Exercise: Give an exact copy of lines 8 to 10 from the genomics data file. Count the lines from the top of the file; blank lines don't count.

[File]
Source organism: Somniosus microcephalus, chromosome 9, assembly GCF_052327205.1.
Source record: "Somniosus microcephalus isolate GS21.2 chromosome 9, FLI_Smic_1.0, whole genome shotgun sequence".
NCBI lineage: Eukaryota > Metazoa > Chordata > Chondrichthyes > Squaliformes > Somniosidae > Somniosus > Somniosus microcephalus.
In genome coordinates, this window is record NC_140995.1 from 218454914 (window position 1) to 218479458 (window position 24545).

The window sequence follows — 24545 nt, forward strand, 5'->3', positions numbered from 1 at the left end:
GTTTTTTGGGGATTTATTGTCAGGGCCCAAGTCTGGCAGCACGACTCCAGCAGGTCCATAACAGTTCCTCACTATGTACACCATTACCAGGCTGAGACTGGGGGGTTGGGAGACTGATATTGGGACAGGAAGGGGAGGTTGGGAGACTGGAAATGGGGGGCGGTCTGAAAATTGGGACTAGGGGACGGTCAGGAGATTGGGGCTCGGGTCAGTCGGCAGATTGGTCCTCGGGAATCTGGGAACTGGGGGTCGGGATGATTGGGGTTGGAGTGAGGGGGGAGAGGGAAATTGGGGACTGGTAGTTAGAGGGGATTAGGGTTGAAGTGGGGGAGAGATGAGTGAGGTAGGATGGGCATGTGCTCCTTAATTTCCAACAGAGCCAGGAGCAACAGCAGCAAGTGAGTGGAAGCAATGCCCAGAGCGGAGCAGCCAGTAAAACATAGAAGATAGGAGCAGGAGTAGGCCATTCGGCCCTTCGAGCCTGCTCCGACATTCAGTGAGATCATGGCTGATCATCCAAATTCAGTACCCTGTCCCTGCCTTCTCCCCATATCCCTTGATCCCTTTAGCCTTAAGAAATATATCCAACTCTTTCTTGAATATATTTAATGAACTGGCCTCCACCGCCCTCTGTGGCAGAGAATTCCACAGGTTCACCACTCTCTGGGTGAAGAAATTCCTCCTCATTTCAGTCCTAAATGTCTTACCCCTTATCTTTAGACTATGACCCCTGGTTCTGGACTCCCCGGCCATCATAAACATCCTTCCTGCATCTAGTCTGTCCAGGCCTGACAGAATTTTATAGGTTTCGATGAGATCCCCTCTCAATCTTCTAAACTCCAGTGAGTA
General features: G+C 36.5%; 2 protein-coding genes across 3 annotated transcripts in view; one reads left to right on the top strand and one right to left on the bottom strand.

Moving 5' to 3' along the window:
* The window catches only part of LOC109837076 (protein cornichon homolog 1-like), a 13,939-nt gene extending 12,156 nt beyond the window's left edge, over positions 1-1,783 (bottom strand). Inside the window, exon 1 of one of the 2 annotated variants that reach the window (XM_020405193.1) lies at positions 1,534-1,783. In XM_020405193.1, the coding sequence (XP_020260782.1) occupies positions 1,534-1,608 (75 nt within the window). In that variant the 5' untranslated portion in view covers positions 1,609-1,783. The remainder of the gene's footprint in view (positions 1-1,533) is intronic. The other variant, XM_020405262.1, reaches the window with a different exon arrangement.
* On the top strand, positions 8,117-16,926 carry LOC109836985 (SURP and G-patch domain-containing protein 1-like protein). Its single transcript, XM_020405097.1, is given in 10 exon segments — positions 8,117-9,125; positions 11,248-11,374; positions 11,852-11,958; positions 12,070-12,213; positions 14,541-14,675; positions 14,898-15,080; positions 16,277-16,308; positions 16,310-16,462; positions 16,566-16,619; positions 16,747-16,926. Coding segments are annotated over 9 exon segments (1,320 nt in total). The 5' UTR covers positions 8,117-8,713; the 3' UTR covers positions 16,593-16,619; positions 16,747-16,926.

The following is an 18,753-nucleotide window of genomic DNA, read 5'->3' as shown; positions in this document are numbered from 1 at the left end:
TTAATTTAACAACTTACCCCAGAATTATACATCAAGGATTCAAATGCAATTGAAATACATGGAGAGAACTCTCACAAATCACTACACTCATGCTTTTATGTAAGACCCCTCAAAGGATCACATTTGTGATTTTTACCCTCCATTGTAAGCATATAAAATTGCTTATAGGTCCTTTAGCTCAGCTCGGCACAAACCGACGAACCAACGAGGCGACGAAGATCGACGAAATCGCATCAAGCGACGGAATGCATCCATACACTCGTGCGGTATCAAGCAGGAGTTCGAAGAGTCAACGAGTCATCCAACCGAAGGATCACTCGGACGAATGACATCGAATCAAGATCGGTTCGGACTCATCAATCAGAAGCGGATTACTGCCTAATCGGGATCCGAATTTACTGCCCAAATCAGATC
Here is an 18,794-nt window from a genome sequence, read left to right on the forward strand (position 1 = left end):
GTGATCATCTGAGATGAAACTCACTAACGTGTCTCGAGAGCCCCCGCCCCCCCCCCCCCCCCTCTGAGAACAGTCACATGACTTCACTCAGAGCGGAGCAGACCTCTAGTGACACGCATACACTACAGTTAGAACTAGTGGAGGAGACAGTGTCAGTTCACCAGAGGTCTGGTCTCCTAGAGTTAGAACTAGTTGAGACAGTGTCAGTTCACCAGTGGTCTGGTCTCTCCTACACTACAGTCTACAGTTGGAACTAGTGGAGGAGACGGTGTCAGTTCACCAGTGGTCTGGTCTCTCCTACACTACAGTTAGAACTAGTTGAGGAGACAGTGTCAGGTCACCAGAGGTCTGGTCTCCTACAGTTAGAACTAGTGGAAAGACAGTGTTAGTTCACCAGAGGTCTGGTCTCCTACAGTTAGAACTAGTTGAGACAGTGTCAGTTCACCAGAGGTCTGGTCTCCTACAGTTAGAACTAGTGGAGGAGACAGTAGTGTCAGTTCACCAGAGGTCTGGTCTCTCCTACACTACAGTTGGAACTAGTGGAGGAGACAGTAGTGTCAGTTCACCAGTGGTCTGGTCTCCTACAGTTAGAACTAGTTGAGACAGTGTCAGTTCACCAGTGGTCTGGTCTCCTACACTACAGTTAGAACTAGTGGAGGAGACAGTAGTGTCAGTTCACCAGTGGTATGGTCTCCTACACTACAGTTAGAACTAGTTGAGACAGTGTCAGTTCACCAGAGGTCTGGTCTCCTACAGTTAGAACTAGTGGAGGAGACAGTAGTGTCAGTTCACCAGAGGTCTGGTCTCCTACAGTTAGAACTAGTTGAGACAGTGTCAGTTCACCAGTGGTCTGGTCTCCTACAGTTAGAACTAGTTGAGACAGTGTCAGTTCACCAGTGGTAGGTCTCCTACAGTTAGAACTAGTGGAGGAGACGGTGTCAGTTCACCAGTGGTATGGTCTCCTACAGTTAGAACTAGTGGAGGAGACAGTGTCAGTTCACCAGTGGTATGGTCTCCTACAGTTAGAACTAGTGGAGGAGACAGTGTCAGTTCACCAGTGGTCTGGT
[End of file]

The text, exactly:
Moving 5' to 3' along the window:
* The window catches only part of LOC109837076 (protein cornichon homolog 1-like), a 13,939-nt gene extending 12,156 nt beyond the window's left edge, over positions 1-1,783 (bottom strand). Inside the window, exon 1 of one of the 2 annotated variants that reach the window (XM_020405193.1) lies at positions 1,534-1,783. In XM_020405193.1, the coding sequence (XP_020260782.1) occupies positions 1,534-1,608 (75 nt within the window). In that variant the 5' untranslated portion in view covers positions 1,609-1,783. The remainder of the gene's footprint in view (positions 1-1,533) is intronic. The other variant, XM_020405262.1, reaches the window with a different exon arrangement.
* On the top strand, positions 8,117-16,926 carry LOC109836985 (SURP and G-patch domain-containing protein 1-like protein). Its single transcript, XM_020405097.1, is given in 10 exon segments — positions 8,117-9,125; positions 11,248-11,374; positions 11,852-11,958; positions 12,070-12,213; positions 14,541-14,675; positions 14,898-15,080; positions 16,277-16,308; positions 16,310-16,462; positions 16,566-16,619; positions 16,747-16,926. Coding segments are annotated over 9 exon segments (1,320 nt in total). The 5' UTR covers positions 8,117-8,713; the 3' UTR covers positions 16,593-16,619; positions 16,747-16,926.